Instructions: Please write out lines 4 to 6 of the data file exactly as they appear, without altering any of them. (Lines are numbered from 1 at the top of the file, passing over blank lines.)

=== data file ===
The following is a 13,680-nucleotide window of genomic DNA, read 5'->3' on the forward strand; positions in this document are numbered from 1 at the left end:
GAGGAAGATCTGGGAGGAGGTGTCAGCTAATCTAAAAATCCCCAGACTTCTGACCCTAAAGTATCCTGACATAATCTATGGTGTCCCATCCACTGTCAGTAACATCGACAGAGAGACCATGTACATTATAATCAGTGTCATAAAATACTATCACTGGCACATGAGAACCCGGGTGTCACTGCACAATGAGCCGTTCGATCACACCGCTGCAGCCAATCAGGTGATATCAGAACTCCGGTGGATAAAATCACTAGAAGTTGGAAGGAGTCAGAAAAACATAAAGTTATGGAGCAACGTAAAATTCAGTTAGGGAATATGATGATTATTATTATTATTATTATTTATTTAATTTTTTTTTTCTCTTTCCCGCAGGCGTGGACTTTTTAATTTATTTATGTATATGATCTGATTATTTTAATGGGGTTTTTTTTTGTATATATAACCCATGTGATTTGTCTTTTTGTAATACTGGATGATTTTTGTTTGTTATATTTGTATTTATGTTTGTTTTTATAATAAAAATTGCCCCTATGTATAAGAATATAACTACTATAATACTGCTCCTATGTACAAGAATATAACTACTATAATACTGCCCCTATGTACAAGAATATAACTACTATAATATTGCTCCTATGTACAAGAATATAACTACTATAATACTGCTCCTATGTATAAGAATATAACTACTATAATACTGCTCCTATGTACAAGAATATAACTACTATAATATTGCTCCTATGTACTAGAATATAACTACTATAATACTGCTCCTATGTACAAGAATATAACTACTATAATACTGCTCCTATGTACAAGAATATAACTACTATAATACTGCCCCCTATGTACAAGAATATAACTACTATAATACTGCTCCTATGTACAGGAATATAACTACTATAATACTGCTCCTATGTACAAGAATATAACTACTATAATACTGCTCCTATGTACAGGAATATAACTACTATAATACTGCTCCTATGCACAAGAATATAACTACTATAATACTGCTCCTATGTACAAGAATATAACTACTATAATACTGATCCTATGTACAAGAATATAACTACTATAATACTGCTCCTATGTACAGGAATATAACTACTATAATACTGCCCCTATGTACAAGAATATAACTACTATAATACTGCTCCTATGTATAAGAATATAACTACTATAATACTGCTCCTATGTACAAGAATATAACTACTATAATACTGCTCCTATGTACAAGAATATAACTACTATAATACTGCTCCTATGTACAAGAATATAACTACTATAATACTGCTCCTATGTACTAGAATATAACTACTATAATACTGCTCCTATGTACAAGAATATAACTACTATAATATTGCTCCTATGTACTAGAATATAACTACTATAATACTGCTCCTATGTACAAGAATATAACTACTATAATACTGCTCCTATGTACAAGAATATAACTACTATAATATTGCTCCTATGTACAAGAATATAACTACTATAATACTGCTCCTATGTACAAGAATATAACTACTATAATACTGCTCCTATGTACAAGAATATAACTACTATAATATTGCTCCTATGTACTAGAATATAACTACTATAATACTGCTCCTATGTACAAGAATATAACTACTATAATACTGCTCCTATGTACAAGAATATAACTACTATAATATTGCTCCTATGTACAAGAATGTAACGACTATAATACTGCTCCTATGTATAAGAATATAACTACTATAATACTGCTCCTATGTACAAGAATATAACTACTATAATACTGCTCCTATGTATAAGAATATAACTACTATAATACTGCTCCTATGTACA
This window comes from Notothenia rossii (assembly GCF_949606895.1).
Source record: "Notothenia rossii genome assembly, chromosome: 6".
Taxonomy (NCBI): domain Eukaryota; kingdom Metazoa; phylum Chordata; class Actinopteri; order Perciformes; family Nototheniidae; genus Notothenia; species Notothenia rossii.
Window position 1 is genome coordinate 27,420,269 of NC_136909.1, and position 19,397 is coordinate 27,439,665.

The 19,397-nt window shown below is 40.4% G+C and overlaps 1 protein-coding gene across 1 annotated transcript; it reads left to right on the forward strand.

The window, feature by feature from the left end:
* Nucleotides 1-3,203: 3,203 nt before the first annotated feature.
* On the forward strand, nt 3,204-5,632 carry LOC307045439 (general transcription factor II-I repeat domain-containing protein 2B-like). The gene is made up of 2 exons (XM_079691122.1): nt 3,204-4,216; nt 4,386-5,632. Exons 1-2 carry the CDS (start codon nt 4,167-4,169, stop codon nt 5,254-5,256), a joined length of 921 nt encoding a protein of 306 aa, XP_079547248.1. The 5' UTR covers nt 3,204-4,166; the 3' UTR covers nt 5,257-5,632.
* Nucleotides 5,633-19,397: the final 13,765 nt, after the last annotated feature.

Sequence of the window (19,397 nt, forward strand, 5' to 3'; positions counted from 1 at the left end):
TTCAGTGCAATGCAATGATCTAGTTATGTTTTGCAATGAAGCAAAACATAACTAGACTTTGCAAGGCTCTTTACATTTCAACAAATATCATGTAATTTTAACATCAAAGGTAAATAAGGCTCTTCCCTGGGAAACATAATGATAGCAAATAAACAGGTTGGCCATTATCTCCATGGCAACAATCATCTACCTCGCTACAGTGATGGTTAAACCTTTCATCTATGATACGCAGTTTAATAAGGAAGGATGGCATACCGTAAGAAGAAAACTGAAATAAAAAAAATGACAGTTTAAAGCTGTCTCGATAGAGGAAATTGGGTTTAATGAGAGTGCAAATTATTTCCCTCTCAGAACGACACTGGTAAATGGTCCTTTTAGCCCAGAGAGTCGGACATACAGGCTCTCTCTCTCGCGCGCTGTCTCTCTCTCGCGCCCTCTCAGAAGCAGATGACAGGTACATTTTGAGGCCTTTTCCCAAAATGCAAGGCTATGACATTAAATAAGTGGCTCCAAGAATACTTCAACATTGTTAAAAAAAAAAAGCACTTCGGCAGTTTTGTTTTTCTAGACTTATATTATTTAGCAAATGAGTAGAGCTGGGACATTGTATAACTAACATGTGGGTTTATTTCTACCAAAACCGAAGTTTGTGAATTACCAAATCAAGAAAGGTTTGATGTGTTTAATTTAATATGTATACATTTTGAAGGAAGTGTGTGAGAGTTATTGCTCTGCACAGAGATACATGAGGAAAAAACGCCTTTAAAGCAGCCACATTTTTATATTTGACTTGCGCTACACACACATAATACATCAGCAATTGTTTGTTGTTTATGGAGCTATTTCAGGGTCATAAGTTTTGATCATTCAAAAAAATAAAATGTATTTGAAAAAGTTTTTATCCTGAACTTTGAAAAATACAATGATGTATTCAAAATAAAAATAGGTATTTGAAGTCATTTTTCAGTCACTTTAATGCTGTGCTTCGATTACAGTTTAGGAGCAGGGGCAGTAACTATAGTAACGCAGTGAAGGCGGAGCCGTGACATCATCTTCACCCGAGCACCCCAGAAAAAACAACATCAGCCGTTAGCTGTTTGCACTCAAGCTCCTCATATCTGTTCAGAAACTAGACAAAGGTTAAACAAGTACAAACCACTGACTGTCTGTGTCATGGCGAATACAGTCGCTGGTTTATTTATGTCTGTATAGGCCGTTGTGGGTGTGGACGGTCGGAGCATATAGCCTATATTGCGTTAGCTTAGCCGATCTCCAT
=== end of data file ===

Source record: "Notothenia rossii genome assembly, chromosome: 6".
Taxonomy (NCBI): domain Eukaryota; kingdom Metazoa; phylum Chordata; class Actinopteri; order Perciformes; family Nototheniidae; genus Notothenia; species Notothenia rossii.
Window position 1 is genome coordinate 27,420,269 of NC_136909.1, and position 19,397 is coordinate 27,439,665.